Lenovo Flex 5i Chromebook Review: More Chromebook for the Money


Josh Goldman / CNET

Last year’s Lenovo Flex 5 Chromebook was and still is one of our top picks for the category, primarily because it was a coup for a premium Chromebook. The 2021 Lenovo Flex 5i Chromebook (the added “i” denotes an Intel chip, although there is no AMD version) is mostly the same as the 2020 model and remains an excellent value for its build quality, features and performance. The difference between last year’s model and this year’s model is mainly a shift from Intel’s 10-gen Core i3 processor to an 11th generation Core i3 that boosts performance while leaving roughly the same battery life, at almost 11 hours in our test. If you’re looking for a better Chrome experience at a more reasonable price, the Flex 5i is a great place to start. That said, the 10th generation model is still around and a steal for about $ 330.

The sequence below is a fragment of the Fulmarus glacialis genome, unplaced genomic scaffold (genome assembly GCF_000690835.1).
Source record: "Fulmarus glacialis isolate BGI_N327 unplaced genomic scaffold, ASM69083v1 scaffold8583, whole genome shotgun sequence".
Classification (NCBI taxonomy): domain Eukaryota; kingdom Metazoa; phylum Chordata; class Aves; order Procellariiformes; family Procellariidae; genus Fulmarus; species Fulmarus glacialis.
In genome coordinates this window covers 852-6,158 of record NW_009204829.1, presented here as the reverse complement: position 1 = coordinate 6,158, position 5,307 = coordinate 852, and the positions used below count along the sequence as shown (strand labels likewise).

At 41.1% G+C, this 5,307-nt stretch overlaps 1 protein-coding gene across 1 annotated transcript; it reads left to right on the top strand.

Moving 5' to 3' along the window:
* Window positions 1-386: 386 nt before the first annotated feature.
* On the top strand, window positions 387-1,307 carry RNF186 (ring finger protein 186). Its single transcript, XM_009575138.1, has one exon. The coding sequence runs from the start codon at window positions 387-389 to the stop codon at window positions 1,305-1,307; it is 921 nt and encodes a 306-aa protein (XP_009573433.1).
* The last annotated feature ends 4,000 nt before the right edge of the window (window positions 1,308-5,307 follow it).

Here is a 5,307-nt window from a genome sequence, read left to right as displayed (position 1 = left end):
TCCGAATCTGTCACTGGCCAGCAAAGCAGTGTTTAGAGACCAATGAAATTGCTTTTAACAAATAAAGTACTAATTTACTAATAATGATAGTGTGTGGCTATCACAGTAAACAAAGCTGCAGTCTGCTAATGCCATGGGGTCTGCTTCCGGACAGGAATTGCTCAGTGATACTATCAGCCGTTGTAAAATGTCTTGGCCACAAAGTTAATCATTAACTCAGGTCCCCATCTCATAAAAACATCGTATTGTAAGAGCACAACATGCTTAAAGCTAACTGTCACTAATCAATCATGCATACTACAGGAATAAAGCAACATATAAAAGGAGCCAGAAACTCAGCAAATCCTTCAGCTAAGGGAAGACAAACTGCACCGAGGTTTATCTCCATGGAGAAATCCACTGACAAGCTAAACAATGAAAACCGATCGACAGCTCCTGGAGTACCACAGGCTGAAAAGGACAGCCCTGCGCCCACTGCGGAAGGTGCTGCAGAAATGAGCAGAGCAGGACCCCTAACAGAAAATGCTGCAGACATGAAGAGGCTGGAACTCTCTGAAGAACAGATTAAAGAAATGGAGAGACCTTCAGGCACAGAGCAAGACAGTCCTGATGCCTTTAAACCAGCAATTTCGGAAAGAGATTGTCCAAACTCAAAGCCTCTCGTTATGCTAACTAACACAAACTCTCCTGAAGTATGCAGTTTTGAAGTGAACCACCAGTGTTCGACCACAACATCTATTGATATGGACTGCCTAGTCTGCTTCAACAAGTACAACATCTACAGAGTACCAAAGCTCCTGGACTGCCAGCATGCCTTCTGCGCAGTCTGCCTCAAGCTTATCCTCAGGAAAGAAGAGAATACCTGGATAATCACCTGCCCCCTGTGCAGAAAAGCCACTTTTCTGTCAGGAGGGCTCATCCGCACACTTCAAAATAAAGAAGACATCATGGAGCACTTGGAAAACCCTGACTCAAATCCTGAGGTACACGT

• Excellent performance and battery life at its price
  • Privacy trigger on webcam
  • USB-C ports for charging on both sides
  • USI pen-enabled display


  • The display is too weak for outdoor work
  • USI stylus not included
  • Best configuration only at Costco